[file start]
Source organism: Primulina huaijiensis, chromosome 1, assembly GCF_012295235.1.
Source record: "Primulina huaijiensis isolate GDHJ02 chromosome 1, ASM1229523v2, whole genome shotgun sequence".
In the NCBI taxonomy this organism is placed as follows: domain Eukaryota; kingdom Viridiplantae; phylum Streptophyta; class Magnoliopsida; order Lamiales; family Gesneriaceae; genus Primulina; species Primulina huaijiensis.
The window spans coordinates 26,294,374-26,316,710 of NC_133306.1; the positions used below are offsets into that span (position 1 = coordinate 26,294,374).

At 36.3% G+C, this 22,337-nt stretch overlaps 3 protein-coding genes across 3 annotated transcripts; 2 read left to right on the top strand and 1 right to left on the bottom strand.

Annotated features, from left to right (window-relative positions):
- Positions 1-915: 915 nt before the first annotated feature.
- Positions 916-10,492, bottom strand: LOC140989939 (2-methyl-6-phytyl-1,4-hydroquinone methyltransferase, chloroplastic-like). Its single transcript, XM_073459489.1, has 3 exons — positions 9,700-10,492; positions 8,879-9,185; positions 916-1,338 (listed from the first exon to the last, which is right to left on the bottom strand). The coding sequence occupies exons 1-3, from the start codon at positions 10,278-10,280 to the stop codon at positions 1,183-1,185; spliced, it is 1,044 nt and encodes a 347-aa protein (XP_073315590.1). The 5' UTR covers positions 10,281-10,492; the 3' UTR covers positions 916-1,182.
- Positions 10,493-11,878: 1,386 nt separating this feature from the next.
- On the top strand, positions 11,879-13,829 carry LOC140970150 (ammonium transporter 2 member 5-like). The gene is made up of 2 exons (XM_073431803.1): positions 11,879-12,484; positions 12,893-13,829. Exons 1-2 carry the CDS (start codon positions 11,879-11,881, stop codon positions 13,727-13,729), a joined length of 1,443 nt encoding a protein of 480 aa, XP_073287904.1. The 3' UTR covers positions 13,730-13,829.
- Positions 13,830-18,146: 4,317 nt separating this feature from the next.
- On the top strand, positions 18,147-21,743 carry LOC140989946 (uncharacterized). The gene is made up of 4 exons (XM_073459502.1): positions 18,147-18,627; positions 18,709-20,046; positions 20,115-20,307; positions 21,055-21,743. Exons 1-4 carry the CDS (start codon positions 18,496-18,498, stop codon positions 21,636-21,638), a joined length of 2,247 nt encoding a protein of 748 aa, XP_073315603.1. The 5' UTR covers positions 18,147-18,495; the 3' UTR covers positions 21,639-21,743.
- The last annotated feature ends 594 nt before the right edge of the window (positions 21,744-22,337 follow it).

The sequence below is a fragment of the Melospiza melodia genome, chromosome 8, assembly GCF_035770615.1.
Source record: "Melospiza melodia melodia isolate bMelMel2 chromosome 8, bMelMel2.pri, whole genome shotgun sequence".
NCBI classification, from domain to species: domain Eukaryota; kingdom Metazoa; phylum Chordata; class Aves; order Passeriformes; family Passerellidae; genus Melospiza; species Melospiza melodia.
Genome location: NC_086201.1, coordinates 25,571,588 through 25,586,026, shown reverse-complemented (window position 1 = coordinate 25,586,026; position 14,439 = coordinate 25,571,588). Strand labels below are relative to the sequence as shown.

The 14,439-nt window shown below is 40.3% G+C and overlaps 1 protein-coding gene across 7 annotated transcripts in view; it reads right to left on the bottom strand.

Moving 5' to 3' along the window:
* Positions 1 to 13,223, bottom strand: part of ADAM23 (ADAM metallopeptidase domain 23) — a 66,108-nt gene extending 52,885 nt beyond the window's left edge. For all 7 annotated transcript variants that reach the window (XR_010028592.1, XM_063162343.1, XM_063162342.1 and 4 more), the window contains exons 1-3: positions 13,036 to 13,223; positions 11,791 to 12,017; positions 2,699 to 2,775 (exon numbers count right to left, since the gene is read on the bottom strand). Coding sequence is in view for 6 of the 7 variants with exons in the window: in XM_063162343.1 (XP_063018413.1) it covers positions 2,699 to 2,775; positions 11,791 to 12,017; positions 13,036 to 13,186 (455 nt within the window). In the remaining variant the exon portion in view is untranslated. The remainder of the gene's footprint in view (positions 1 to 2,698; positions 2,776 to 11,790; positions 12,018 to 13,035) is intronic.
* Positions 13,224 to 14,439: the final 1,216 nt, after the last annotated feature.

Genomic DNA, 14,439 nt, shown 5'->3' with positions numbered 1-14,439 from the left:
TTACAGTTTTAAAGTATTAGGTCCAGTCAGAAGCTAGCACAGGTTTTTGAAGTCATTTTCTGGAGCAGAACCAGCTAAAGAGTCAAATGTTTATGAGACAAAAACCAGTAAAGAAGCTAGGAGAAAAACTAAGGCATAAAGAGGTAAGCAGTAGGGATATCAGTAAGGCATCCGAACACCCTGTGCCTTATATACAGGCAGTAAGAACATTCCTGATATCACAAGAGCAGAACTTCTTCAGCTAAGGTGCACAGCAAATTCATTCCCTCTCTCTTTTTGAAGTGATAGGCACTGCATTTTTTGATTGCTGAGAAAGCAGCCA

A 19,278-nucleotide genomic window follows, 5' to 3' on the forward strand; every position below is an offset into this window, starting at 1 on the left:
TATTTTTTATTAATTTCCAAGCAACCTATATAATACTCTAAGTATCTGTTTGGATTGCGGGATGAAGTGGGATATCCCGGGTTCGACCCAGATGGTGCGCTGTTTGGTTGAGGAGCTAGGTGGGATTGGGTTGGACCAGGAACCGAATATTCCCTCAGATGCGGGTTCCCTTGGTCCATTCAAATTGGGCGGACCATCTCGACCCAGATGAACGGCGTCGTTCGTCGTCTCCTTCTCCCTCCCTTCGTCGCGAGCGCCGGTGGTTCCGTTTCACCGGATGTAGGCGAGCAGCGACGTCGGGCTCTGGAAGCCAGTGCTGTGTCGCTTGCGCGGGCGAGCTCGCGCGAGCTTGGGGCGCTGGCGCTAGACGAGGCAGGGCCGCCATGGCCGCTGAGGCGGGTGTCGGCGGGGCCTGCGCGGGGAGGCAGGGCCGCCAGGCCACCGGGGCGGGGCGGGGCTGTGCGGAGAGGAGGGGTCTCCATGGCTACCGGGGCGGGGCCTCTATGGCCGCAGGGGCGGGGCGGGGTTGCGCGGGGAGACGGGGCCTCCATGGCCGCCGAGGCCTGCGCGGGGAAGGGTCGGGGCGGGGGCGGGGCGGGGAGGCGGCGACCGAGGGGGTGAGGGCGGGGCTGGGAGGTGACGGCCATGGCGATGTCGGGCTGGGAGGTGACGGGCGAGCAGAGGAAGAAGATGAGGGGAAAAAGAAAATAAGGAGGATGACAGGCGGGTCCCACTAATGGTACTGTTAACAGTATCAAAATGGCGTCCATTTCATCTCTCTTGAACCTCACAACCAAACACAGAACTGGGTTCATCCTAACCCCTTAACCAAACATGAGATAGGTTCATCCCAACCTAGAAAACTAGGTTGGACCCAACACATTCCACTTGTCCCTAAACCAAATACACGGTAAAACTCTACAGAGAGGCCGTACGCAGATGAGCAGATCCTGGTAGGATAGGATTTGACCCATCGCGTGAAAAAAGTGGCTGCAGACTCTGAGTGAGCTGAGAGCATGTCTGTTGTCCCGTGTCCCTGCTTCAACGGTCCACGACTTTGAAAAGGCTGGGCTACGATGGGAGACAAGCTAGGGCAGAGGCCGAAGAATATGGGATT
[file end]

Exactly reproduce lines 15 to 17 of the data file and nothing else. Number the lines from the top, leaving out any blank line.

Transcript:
Source record: "Melospiza melodia melodia isolate bMelMel2 chromosome 8, bMelMel2.pri, whole genome shotgun sequence".
NCBI classification, from domain to species: domain Eukaryota; kingdom Metazoa; phylum Chordata; class Aves; order Passeriformes; family Passerellidae; genus Melospiza; species Melospiza melodia.
Genome location: NC_086201.1, coordinates 25,571,588 through 25,586,026, shown reverse-complemented (window position 1 = coordinate 25,586,026; position 14,439 = coordinate 25,571,588). Strand labels below are relative to the sequence as shown.